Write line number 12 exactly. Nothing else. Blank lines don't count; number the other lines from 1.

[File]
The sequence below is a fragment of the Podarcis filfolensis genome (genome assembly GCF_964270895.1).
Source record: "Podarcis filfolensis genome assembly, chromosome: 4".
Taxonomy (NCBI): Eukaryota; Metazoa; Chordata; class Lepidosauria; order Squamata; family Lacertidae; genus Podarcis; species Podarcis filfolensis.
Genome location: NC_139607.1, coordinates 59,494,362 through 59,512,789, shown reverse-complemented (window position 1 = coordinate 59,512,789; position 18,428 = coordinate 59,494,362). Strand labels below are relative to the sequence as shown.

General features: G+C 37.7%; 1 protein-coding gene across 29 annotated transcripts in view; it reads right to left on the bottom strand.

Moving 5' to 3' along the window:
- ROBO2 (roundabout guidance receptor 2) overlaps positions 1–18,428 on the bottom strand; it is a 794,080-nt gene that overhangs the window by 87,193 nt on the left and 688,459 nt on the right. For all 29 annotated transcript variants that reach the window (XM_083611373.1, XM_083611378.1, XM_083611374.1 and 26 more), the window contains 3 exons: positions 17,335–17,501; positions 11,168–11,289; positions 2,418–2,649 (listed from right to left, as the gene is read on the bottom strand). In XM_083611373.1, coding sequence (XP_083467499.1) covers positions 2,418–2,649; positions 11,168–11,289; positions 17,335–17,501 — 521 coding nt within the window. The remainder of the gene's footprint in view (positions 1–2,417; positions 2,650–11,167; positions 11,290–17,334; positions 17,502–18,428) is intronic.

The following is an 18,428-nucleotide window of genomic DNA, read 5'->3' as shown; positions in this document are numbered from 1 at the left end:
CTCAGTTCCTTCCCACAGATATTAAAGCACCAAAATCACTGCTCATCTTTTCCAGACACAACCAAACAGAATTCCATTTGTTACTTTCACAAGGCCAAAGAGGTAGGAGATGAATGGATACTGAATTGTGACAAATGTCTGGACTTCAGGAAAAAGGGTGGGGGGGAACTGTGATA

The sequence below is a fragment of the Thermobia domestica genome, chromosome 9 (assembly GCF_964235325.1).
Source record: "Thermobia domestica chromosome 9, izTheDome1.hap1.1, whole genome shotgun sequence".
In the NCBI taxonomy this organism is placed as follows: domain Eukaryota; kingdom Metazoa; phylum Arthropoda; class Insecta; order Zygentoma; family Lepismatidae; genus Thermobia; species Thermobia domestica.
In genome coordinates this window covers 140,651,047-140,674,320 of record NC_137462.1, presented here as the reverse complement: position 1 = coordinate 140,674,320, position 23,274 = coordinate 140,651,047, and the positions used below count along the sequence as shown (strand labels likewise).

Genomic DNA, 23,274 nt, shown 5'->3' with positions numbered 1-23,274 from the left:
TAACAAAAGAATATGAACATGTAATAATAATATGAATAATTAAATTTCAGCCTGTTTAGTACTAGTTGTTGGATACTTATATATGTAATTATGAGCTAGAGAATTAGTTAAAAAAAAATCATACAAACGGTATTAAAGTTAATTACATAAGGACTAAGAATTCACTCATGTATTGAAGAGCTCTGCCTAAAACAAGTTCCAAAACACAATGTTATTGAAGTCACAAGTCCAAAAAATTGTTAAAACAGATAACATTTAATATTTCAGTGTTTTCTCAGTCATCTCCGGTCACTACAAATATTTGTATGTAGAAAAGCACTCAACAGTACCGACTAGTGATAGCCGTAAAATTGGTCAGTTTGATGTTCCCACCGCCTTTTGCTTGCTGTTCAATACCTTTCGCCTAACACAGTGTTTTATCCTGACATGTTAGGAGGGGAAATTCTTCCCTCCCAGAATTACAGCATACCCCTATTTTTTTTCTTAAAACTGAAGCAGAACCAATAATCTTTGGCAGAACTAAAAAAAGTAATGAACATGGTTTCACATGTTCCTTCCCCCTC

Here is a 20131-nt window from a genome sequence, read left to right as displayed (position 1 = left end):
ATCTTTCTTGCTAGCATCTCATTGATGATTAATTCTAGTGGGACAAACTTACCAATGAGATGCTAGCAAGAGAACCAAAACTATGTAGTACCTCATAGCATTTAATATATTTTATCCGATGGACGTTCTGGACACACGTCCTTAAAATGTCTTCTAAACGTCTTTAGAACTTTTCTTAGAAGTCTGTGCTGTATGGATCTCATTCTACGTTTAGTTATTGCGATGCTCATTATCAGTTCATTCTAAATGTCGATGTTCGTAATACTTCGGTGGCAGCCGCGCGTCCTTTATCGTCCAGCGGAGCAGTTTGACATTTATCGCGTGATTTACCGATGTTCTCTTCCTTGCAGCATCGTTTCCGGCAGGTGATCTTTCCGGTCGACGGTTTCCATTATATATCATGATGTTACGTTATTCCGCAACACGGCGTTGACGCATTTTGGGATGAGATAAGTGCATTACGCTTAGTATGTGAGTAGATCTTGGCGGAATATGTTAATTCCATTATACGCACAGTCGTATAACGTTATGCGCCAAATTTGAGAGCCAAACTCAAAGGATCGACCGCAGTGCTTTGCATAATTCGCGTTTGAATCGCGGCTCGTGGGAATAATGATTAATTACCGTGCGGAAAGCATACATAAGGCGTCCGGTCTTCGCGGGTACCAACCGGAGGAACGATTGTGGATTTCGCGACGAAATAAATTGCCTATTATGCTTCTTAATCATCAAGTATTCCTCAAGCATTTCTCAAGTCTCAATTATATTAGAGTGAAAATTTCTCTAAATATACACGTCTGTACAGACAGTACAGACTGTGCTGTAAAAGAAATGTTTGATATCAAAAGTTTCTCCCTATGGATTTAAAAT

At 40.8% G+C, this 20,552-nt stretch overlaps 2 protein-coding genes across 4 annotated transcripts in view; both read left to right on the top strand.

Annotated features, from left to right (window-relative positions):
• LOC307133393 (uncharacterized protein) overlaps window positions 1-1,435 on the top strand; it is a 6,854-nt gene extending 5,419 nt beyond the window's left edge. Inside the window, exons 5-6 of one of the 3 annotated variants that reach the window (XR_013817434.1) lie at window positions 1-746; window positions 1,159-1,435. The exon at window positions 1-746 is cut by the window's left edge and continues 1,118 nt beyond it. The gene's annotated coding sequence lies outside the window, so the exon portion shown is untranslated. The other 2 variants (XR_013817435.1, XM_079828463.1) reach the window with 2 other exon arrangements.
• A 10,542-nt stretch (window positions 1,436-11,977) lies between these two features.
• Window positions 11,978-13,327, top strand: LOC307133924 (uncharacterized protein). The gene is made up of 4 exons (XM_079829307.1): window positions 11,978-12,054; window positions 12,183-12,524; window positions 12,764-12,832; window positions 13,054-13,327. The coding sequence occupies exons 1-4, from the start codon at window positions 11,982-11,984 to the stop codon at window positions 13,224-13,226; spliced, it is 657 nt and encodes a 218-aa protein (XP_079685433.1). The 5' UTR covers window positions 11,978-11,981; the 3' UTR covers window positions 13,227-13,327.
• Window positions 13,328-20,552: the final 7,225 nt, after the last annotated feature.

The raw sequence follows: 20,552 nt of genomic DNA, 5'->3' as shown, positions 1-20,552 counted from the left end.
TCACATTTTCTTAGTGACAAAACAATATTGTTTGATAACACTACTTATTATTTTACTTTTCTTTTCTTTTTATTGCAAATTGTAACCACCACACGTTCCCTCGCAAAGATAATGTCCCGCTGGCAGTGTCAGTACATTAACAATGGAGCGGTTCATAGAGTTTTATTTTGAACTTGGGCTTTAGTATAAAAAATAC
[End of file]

In the NCBI taxonomy this organism is placed as follows: domain Eukaryota; kingdom Metazoa; phylum Arthropoda; class Insecta; order Zygentoma; family Lepismatidae; genus Thermobia; species Thermobia domestica.